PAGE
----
Noted colored-diamond expert and collector Alan Bronstein, president of New York-based Aurora Gems, was the keynote speaker at the first public event held by the new Natural Color Diamond Association (NCDIA). The breakfast seminar, held June 7 during The JCK Show ~ Las Vegas, attracted a crowd of retailers, manufacturers, and journalists. The meeting began with an introduction to NCDIA and its mission—to promote the use of natural color diamonds in jewelry—and wrapped with Bronstein’s talk.
In the last 20 years, said Bronstein, there have been several significant moments when colored diamonds have taken center stage. He cited numerous auctions, museum exhibits such as the Aurora Collection at the American Museum of Natural History in New York (now on tour), and the Splendor of Diamonds exhibit at the Smithsonian Institution in Washington, D.C. He also identified several notable “celebrity” colored diamonds in the spotlight recently, such as the Jennifer Lopez pink, the Kobe Bryant pink/purple, and the Janet Jackson yellow.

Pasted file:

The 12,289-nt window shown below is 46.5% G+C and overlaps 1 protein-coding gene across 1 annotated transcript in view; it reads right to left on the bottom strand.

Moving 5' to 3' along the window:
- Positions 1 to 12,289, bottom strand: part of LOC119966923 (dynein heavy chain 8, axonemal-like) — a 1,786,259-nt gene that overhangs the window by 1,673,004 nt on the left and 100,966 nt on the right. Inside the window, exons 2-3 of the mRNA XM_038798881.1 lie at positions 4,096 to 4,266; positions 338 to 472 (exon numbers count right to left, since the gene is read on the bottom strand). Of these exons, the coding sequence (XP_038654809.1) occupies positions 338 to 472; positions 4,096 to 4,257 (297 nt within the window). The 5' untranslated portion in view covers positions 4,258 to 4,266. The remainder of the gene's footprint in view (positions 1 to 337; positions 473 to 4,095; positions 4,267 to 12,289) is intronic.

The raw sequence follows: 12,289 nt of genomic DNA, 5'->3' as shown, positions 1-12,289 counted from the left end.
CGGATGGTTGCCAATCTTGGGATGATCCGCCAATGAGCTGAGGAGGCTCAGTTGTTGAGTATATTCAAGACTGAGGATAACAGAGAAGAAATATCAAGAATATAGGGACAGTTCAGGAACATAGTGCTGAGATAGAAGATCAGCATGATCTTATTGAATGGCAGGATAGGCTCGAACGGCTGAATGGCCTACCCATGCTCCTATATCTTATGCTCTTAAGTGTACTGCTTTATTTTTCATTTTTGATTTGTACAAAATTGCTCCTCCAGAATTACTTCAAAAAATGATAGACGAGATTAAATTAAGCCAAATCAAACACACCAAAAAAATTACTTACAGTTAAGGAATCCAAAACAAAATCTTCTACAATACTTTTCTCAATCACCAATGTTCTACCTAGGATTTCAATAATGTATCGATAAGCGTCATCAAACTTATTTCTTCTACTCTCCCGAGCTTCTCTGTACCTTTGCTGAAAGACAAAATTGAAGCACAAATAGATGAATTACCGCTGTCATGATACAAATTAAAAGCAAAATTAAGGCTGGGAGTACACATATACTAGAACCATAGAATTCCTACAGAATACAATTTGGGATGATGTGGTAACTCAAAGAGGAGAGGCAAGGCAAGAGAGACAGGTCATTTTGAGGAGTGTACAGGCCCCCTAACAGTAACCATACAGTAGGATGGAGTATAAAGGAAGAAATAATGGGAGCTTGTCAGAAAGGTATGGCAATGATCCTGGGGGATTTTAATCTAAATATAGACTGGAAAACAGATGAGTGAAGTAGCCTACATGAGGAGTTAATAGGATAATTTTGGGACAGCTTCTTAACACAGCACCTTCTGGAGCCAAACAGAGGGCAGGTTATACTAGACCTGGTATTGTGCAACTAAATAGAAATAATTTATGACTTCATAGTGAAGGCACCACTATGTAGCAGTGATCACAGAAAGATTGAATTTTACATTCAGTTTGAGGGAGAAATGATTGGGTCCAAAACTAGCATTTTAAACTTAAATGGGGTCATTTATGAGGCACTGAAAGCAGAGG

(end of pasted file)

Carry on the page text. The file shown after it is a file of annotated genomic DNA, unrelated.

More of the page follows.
NCDIA’s mission is to help both jewelers and consumers make educated decisions regarding the purchase of a natural color diamond. There is a need to educate the public about NCDIA’s existence, he said, and about natural vs. synthetic color diamonds. Bronstein also pointed out that as with any colored gemstone, color is a subjective choice. Everyone has something that turns him or her on, he said.
“If someone is going to buy a natural color diamond, it needs to come with certification from a lab,” he added. “Labs are responsible for grading, but the consumer has to decide if they’re going to buy a beautiful diamond or a beautiful certificate.”
How unique are colored diamonds? Bronstein said that relative to white diamonds, there is one colored diamond for every 10,000 white diamonds. And within the range of colors, each is unique.
“If someone calls me to match a stone, it’s virtually impossible,” he said. “I’m happy if I find something similar.”
Natural color diamonds allow a jeweler to compete on something other than price, he explained, and NCDIA seeks to prove to the public that colored diamonds are not just for celebrities and royalty anymore.
“All colored diamonds arouse passion,” declared Bronstein. “Buy a stone you’re passionate about.”